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Executive Summary Coastal ecosystems are under stress from a variety of human activities, and many have experienced widespread degradation. Laws have been enacted and regulations implemented in an attempt to stem coastal environmental damage and guide responsible development, but these control measures are not always founded on adequate scientific information. Knowledge about coastal ecosys- tems, including the human component, is needed to enable management of these systems in a manner that will preserve their value and restore degraded systems while allowing economic development and a high quality of life. A continuous exchange of information between scientists) and managers who focus on coastal areas is necessary to develop and use scientific results effectively and to address emerging environmental problems in coastal areas. This need is becoming more evident as the complexity of the relationships among the environment, resources, and the economic and social well-being of human populations is recognized fully. All stakeholders scientists, managers, industry, the public, environmen- tal groups, and others should be involved in coastal policy formation and man agement. The National Research Council's Ocean Studies Board (OSB) and its Com- m~ttee on the Coastal Ocean believed that a study to examine the existing interac- tions between coastal scientists and policymakers and to recommend ways to improve these interactions could be beneficial to states, regions, and the nation. To understand the use of science in policymaking and how scientists and policy- makers interact, three symposia were convened-in California, the Gulf of Maine 1Unless otherwise noted, the tenn "scientists" is used to refer to both natural and social scientists.

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2 SCIENCE, POLICY, AND THE COAST region, and the Gulf of Mexico region-that focused on the use of science in addressing specific regional issues. The purpose of the symposia was to formu- late recommendations for improving the application of science by evaluating existing practices and past successes and failures in coastal policymaking. Fur- thermore, it was expected that mechanisms for using science in coastal policy- making identified in each region could be transferred to other regions and used nationally and that comparisons among regions would yield additional insights. Each regional symposium was documented with a proceedings report, each pro- viding a wealth of information. The OSB formed a Committee on Science and Policy for the Coastal Ocean to summarize and synthesize the findings of the three symposia and to make recommendations for improving the use of science in coastal policymaking and management. This study was based on three tenets: 1. Successful coastal environmental policies have been formulated over the past half century through efforts of scientists and/or policymakers; science and technology have played an important role in policy successes. 2. Problems related to interactions between scientists and policymakers are shared among the three regions studied and presumably across the nation. 3. Experiences with the management of coastal environmental problems can provide lessons to guide future management and policymaking. Much was learned in the regional symposia regarding the use of science in coastal policymaking and management. It was clear that scientific information is more important in some stages of the policy process than in others. Scientists and policymakers must be aware of the differences in their cultures and reward sys- tems and create mechanisms for interaction that account for these differences. Environmental problems should be well defined, with the proper questions being asked in a language shared by scientists and policymakers. To be helpful to policymakers, science must provide timely and credible information that is re- sponsive to policy-relevant questions. Scientists must identify the significance of their findings and the limitations inherent in the information they provide, as well as the additional questions that are raised by their research and the potential cost of addressing those questions. Great care must be devoted to providing a struc- ture for interactions that yields scientific advice that is objective and balanced. Adaptive management systems, in which science is a substantial part of planning, evaluating, and modifying management strategies, are gaining favor as a means to improve interactions between scientists and managers for the purpose of creat- ing more effective environmental policy. Adaptive management has the capac- ity to detect, learn from, and adapt to changing circumstances and new informa- tion. Integration of management efforts also is important. Integrated management involves harmonizing policy development and implementation among coastal zone uses, interacting land and sea processes, levels of government, and scientific disciplines.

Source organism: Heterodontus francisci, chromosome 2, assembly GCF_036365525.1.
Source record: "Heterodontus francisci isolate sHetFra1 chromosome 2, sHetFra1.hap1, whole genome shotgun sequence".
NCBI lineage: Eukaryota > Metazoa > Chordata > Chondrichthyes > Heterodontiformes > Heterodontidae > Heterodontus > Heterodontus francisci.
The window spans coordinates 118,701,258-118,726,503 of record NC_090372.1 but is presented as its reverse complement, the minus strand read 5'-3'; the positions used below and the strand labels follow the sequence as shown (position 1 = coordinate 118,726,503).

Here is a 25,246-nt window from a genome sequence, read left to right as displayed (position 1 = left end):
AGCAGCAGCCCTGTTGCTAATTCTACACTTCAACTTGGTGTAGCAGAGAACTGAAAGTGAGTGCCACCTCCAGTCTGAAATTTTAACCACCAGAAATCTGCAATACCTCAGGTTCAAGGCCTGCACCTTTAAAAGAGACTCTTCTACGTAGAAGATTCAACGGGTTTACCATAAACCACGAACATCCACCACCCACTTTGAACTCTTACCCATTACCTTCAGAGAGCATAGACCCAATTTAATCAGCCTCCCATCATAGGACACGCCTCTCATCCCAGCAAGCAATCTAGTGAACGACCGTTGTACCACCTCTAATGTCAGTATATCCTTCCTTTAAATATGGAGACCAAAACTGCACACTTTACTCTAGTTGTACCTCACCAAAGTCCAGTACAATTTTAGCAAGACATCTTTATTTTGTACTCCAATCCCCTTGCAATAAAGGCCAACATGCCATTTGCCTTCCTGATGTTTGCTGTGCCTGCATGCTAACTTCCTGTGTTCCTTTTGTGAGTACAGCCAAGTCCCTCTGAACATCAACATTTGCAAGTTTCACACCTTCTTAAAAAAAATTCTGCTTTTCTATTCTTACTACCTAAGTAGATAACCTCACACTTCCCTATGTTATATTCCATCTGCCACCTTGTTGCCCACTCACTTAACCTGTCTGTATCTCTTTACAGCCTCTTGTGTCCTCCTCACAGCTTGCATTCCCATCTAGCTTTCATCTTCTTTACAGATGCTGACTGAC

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3 EXECUTIVE SUMMARY Discussions at the symposia and of the Committee on Science and Policy for the Coastal Ocean revealed three common themes: (1) coastal scientists and policymakers do not interact sufficiently to ensure that decisions and policies related to coastal areas are based adequately on science; (2) coastal policies tend to lack sufficient flexibility and most often are designed to manage single issues; and (3) compared with resources allocated individually to policy, management, and science, the allocation of available resources to apply coastal science to policymaking is suboptimal. To address these concerns, the committee recom- mends that agencies and legislatures at state and federal levels: 1. improve the interaction between scientists (natural and social scientists) and coastal policymakers/implementors at all levels of government, 2. employ integrated and adaptive management approaches in coastal policymaking and implementation, and 3. improve the allocation and coordination of resources to achieve effec- tive interaction between coastal scientists and policymakers. Specifically, the committee recommends that the National Oceanic and At- mospheric Administration, the Environmental Protection Agency, the Depart- ment of Interior, the Department of Energy, the U.S. Army Corps of Engineers, and other relevant federal agencies review the recommendations herein for appli- cation at the federal level. Federal agencies could benefit from implementing the recommendations of this report through revisions to existing agency policies, programs, and practices and in the creation of new ones. Congress should consider the recommendations contained herein in the de- velopment of legislation affecting coastal environments and their resources. The recommendations of this report are relevant to many federal laws (see Table 1 for examples), particularly the Coastal Zone Management Act. Recommendations herein could also provide useful guidance to state agen- cies and legislatures. Authorities in states and regions could benefit from an analysis of region-specific suggestions summarized in Chapter 2 and discussed in more detail in the proceedings of the regional symposia. The recommendations in this report are directed not only at governmental agencies and elected officials but also scientists and academic institutions, indus- try, nongovernmental organizations, the news media, and the public. Detailed actions to implement the three recommendations listed above are discussed in Chapter 4 and are summarized in Table 4 on pp. 64-67. The committee believes that many of its recommendations could also be applied to address coastal problems faced by other nations, because many of the same problems are experienced around the world. A major recommendation of the 1992 United Nations Conference on Environment and Development was that nations should create (or strengthen) management processes and institutions to attain sustainable development of their marine and coastal areas, and we offer this report as one step toward that goal.